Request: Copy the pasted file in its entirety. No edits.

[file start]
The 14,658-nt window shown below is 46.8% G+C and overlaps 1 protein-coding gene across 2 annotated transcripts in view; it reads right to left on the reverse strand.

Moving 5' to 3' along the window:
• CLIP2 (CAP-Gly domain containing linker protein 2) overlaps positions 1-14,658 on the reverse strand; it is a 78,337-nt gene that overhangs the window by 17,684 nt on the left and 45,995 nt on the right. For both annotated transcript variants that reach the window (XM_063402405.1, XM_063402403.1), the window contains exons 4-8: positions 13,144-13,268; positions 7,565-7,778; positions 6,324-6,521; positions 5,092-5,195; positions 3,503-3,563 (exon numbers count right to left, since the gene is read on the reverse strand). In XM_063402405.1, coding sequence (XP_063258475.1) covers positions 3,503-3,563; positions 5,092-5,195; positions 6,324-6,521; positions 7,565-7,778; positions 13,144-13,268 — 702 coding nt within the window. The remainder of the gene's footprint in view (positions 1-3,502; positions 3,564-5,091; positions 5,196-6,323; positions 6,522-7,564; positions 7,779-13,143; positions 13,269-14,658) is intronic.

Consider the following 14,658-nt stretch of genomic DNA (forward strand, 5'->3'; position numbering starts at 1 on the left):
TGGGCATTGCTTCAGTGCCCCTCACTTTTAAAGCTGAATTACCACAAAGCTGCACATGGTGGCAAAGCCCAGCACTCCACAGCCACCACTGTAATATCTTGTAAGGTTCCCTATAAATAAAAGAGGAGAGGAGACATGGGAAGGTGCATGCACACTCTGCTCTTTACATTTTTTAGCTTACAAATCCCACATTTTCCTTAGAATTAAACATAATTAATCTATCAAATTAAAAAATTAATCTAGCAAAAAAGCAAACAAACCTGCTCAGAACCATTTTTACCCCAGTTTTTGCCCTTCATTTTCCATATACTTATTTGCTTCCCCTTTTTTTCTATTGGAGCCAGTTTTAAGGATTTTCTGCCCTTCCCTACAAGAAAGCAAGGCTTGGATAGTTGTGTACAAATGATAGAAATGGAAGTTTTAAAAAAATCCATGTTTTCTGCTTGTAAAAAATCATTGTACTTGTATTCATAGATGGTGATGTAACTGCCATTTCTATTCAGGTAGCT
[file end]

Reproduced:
The 14,658-nt window shown below is 46.8% G+C and overlaps 1 protein-coding gene across 2 annotated transcripts in view; it reads right to left on the reverse strand.

Moving 5' to 3' along the window:
• CLIP2 (CAP-Gly domain containing linker protein 2) overlaps positions 1-14,658 on the reverse strand; it is a 78,337-nt gene that overhangs the window by 17,684 nt on the left and 45,995 nt on the right. For both annotated transcript variants that reach the window (XM_063402405.1, XM_063402403.1), the window contains exons 4-8: positions 13,144-13,268; positions 7,565-7,778; positions 6,324-6,521; positions 5,092-5,195; positions 3,503-3,563 (exon numbers count right to left, since the gene is read on the reverse strand). In XM_063402405.1, coding sequence (XP_063258475.1) covers positions 3,503-3,563; positions 5,092-5,195; positions 6,324-6,521; positions 7,565-7,778; positions 13,144-13,268 — 702 coding nt within the window. The remainder of the gene's footprint in view (positions 1-3,502; positions 3,564-5,091; positions 5,196-6,323; positions 6,522-7,564; positions 7,779-13,143; positions 13,269-14,658) is intronic.

Consider the following 14,658-nt stretch of genomic DNA (forward strand, 5'->3'; position numbering starts at 1 on the left):
TGGGCATTGCTTCAGTGCCCCTCACTTTTAAAGCTGAATTACCACAAAGCTGCACATGGTGGCAAAGCCCAGCACTCCACAGCCACCACTGTAATATCTTGTAAGGTTCCCTATAAATAAAAGAGGAGAGGAGACATGGGAAGGTGCATGCACACTCTGCTCTTTACATTTTTTAGCTTACAAATCCCACATTTTCCTTAGAATTAAACATAATTAATCTATCAAATTAAAAAATTAATCTAGCAAAAAAGCAAACAAACCTGCTCAGAACCATTTTTACCCCAGTTTTTGCCCTTCATTTTCCATATACTTATTTGCTTCCCCTTTTTTTCTATTGGAGCCAGTTTTAAGGATTTTCTGCCCTTCCCTACAAGAAAGCAAGGCTTGGATAGTTGTGTACAAATGATAGAAATGGAAGTTTTAAAAAAATCCATGTTTTCTGCTTGTAAAAAATCATTGTACTTGTATTCATAGATGGTGATGTAACTGCCATTTCTATTCAGGTAGCT